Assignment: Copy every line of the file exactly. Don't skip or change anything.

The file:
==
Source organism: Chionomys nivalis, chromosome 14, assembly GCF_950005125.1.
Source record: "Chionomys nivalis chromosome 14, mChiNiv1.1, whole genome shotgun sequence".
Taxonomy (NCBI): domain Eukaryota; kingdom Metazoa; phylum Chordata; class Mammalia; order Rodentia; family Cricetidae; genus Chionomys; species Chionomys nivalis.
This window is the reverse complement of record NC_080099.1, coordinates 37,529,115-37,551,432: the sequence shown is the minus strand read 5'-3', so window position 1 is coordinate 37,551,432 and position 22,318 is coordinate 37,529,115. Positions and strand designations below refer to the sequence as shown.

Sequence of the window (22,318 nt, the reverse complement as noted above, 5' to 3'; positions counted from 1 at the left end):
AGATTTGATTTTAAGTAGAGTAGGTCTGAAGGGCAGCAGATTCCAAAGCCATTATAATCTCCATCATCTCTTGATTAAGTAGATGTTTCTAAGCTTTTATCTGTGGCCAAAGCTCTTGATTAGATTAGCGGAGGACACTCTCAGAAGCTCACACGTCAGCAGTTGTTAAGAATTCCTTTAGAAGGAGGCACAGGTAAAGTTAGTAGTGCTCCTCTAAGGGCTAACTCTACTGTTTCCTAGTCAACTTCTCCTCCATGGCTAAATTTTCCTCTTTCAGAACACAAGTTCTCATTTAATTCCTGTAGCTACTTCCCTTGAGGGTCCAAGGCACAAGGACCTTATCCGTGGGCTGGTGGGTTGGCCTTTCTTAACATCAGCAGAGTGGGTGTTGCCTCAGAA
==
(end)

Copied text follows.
Source organism: Chionomys nivalis, chromosome 14, assembly GCF_950005125.1.
Source record: "Chionomys nivalis chromosome 14, mChiNiv1.1, whole genome shotgun sequence".
Taxonomy (NCBI): domain Eukaryota; kingdom Metazoa; phylum Chordata; class Mammalia; order Rodentia; family Cricetidae; genus Chionomys; species Chionomys nivalis.
This window is the reverse complement of record NC_080099.1, coordinates 37,529,115-37,551,432: the sequence shown is the minus strand read 5'-3', so window position 1 is coordinate 37,551,432 and position 22,318 is coordinate 37,529,115. Positions and strand designations below refer to the sequence as shown.

Sequence of the window (22,318 nt, the reverse complement as noted above, 5' to 3'; positions counted from 1 at the left end):
AGATTTGATTTTAAGTAGAGTAGGTCTGAAGGGCAGCAGATTCCAAAGCCATTATAATCTCCATCATCTCTTGATTAAGTAGATGTTTCTAAGCTTTTATCTGTGGCCAAAGCTCTTGATTAGATTAGCGGAGGACACTCTCAGAAGCTCACACGTCAGCAGTTGTTAAGAATTCCTTTAGAAGGAGGCACAGGTAAAGTTAGTAGTGCTCCTCTAAGGGCTAACTCTACTGTTTCCTAGTCAACTTCTCCTCCATGGCTAAATTTTCCTCTTTCAGAACACAAGTTCTCATTTAATTCCTGTAGCTACTTCCCTTGAGGGTCCAAGGCACAAGGACCTTATCCGTGGGCTGGTGGGTTGGCCTTTCTTAACATCAGCAGAGTGGGTGTTGCCTCAGAA